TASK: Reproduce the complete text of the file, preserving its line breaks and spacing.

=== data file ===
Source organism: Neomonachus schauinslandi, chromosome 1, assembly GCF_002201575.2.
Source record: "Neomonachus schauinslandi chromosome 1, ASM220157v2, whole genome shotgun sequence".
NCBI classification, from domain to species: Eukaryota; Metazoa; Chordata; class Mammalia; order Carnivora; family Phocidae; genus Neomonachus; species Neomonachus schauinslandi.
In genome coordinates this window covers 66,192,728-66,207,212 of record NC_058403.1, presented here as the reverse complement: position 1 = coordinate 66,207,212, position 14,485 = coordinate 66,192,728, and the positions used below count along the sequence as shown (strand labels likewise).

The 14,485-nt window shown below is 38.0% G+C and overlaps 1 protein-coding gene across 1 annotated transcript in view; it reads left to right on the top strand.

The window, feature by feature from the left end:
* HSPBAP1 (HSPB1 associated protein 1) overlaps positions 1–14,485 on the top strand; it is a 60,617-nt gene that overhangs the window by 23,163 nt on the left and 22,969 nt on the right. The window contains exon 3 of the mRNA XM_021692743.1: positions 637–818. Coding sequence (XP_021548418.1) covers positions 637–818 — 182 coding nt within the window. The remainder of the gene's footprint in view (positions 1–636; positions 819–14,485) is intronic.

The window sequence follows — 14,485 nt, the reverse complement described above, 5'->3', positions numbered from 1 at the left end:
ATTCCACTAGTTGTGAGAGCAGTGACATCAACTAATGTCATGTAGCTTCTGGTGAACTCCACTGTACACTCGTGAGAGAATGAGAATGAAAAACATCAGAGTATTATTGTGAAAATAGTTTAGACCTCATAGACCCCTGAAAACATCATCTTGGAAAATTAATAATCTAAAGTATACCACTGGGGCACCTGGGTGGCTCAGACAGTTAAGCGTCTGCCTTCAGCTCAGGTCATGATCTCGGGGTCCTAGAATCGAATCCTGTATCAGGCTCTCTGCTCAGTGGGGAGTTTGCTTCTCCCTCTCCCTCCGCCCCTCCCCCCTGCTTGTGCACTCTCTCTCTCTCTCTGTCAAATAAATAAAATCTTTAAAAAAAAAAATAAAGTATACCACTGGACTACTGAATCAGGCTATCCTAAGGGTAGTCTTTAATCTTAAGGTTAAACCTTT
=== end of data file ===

Source organism: Neomonachus schauinslandi, chromosome 1, assembly GCF_002201575.2.
Source record: "Neomonachus schauinslandi chromosome 1, ASM220157v2, whole genome shotgun sequence".
NCBI classification, from domain to species: Eukaryota; Metazoa; Chordata; class Mammalia; order Carnivora; family Phocidae; genus Neomonachus; species Neomonachus schauinslandi.
In genome coordinates this window covers 66,192,728-66,207,212 of record NC_058403.1, presented here as the reverse complement: position 1 = coordinate 66,207,212, position 14,485 = coordinate 66,192,728, and the positions used below count along the sequence as shown (strand labels likewise).

The 14,485-nt window shown below is 38.0% G+C and overlaps 1 protein-coding gene across 1 annotated transcript in view; it reads left to right on the top strand.

The window, feature by feature from the left end:
* HSPBAP1 (HSPB1 associated protein 1) overlaps positions 1–14,485 on the top strand; it is a 60,617-nt gene that overhangs the window by 23,163 nt on the left and 22,969 nt on the right. The window contains exon 3 of the mRNA XM_021692743.1: positions 637–818. Coding sequence (XP_021548418.1) covers positions 637–818 — 182 coding nt within the window. The remainder of the gene's footprint in view (positions 1–636; positions 819–14,485) is intronic.

The window sequence follows — 14,485 nt, the reverse complement described above, 5'->3', positions numbered from 1 at the left end:
ATTCCACTAGTTGTGAGAGCAGTGACATCAACTAATGTCATGTAGCTTCTGGTGAACTCCACTGTACACTCGTGAGAGAATGAGAATGAAAAACATCAGAGTATTATTGTGAAAATAGTTTAGACCTCATAGACCCCTGAAAACATCATCTTGGAAAATTAATAATCTAAAGTATACCACTGGGGCACCTGGGTGGCTCAGACAGTTAAGCGTCTGCCTTCAGCTCAGGTCATGATCTCGGGGTCCTAGAATCGAATCCTGTATCAGGCTCTCTGCTCAGTGGGGAGTTTGCTTCTCCCTCTCCCTCCGCCCCTCCCCCCTGCTTGTGCACTCTCTCTCTCTCTCTGTCAAATAAATAAAATCTTTAAAAAAAAAAATAAAGTATACCACTGGACTACTGAATCAGGCTATCCTAAGGGTAGTCTTTAATCTTAAGGTTAAACCTTT